If you want to overwinter your silk tree in a container, simply place it in a cool, bright place (conservatory, hallway, etc.) and water it only sparingly.

Pruning a silk tree

Over time, silk trees develop a magnificent umbrella crown and they can grow into wonderful, small trees. If you have enough space, you just have to let it grow and later you can place your deckchair under the tree in order to escape the worst summer heat. But most of us have smaller gardens and need to prune. No problem! The silk tree is tolerant to pruning; you can easily remove about two-thirds of last year's shoots in the spring. Kept in check, the silk tree will grow to a shrub and you can integrate the large container or the plant in the garden wonderfully into your planting scheme.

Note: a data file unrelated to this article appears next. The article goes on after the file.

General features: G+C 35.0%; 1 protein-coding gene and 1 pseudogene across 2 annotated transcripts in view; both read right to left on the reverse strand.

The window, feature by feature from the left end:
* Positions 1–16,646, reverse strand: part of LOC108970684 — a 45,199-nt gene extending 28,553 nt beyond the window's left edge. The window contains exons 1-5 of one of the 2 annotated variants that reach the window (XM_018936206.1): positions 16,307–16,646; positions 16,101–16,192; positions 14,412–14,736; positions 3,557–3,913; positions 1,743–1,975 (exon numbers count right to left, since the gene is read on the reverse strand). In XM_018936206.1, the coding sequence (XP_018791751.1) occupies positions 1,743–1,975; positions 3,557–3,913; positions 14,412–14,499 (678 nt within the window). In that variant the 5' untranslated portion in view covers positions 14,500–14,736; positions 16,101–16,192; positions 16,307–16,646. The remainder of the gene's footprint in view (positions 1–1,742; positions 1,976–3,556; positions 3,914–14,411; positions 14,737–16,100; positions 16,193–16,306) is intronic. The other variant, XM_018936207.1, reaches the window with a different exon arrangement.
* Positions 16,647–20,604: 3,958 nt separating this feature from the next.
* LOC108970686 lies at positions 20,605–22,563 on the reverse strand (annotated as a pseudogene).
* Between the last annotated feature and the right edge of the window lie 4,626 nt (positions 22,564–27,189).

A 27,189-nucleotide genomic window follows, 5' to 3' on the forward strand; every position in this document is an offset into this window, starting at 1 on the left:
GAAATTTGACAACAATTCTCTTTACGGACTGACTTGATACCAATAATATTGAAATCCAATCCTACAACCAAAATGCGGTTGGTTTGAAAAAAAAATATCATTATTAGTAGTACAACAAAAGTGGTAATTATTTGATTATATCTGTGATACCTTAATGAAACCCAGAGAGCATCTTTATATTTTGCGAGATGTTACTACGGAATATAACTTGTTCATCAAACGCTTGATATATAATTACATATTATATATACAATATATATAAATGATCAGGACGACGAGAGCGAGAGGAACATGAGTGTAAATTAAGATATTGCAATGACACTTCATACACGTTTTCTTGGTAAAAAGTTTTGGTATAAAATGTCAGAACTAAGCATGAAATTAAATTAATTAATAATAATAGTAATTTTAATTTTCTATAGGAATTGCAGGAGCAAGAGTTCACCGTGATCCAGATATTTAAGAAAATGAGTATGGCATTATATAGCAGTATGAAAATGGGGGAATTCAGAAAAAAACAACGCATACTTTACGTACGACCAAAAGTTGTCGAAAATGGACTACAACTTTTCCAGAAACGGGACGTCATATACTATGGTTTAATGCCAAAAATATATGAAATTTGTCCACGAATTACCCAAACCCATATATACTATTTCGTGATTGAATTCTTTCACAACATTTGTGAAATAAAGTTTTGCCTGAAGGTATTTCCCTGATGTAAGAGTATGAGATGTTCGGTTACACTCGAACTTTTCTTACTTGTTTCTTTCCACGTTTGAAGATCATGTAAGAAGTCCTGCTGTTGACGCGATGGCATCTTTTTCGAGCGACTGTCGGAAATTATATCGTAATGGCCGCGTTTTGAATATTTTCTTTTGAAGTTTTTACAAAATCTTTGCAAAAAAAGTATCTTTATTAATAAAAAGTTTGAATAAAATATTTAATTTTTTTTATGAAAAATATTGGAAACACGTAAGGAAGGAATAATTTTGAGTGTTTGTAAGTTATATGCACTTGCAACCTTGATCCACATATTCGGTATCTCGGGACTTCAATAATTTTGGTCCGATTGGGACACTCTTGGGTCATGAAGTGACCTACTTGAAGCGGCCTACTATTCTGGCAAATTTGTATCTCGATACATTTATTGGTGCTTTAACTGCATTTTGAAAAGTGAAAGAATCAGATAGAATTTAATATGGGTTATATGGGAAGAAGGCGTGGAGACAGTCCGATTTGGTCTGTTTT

Why is the Albizia also known as mimosa?

Does one get drowsy when approaching or even nibbling on the tree? No, the Albizia is neither edible nor has secret powers that magically make us tired. It just slowly folds its beautiful, filigree leaves in the evening. In the morning, it wakes up fresh and cheerful and the leaves unfold again in order to soak up the sun and form chlorophyll. You may know the principle of the mimosa in the flower shop or on your windowsill. And the silk tree is also related to it, as it belongs to the subfamily Mimosoideae within the legume family (Fabaceae).